The lecture was so successful that we are planning another. So tell us, who would you like to hear speak on the lost history of bicycles?

 

We want to ride Alexandria with you on April 8

Last fall, we launched our first-ever Education Ride Series, and this spring we’re back with all-new rides in all-new places!

And we’re just in time. Capital Weather Gang says winter is over.

The bad news: You have no weather related excuses.

The great news: You can meet us in Old Town next Wednesday, April 8 for a transitions ride that will get you moving and grooving all over Alexandria.

mike let's ride

Sign up!

What are education rides? They are 90 minutes long, and usually around 5 to 7 miles in length. They’re a fun time, but they are also designed to be a safe space to ask questions, try some new biking techniques, and learn about local infrastructure.

They are each organized around a theme. Our April 8 ride is called “Escape from Old Town,” because we’ll be using trails, roads, and protected bike lanes to get out of Old Town, to Del Ray, and ride back again. Oh, and afterward we’ll celebrate with tacos at Los Tios Grill.

Come join us! It will be so much fun!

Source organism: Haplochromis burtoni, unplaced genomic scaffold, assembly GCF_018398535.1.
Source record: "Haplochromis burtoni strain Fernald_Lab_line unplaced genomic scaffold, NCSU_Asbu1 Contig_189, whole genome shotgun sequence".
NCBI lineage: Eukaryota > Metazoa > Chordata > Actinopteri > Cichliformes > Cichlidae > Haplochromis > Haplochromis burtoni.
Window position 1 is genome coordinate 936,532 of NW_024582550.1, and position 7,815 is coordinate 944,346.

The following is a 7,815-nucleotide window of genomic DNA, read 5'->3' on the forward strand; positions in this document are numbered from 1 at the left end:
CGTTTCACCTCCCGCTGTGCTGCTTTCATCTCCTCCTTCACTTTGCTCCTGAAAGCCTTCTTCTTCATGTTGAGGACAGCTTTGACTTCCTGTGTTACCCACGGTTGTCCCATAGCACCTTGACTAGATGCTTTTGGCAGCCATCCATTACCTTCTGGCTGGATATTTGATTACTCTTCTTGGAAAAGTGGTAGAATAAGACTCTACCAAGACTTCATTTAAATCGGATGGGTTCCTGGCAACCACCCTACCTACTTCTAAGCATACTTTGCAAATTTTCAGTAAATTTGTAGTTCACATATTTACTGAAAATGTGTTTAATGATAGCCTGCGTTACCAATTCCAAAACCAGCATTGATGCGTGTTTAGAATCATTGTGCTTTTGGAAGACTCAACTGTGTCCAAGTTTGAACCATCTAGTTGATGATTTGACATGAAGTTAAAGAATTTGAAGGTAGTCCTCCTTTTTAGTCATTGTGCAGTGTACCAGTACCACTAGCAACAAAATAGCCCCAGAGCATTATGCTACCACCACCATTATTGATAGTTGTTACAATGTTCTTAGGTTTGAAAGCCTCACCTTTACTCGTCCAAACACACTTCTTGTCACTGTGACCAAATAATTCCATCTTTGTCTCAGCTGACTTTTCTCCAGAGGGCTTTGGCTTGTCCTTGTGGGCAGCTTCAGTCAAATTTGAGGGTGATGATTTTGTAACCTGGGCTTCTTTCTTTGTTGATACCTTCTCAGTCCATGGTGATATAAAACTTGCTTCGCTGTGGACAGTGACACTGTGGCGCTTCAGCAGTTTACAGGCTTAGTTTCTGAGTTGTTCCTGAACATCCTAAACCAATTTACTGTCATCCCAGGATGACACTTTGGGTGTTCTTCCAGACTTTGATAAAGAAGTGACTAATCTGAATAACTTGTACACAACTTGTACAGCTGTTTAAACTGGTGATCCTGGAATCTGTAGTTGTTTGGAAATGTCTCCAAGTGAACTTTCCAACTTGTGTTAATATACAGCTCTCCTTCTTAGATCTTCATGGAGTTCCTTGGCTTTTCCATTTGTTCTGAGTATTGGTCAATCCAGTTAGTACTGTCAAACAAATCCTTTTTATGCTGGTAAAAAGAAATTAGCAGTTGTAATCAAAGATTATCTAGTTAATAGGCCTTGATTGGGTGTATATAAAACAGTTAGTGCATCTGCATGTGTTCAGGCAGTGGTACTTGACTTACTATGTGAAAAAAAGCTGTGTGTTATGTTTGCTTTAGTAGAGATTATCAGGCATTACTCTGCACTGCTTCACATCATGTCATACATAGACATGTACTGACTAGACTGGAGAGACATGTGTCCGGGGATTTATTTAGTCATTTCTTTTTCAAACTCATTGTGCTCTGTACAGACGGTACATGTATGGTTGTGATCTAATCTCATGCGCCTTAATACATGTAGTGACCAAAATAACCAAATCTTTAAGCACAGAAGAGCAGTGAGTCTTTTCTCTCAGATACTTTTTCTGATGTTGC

anica and tiffany bring a friend

The nitty gritty:

  • Ride start – the corner of S. Union St. & Prince St. in Old Town Alexandria
  • Start time – 6:30 PM
  • End time – 8:00 PM
  • Ride end – Los Tios grill, 2615 Mt. Vernon Ave.
  • Distance – approx. 6 miles

10 bucks for advance registration. As always, walk ups on the day of class are free.

Coming up later in April:

Claim your everyday superpower at City Cycling on April 11 and April 12.

Learn to ride for the first time and see DC United on April 18.

Ride Ch-ch-changes with us in Arlington on April 22.

 

It was the last class of the season. We had a great time!

Last Saturday, we gathered in Silver Spring to celebrate something bittersweet – our last scheduled adult biking class of the fall season.

A chilly morning, but the weather cooperated with cerulean skies and sunny spots in which we warm up while we talked and planned our routes.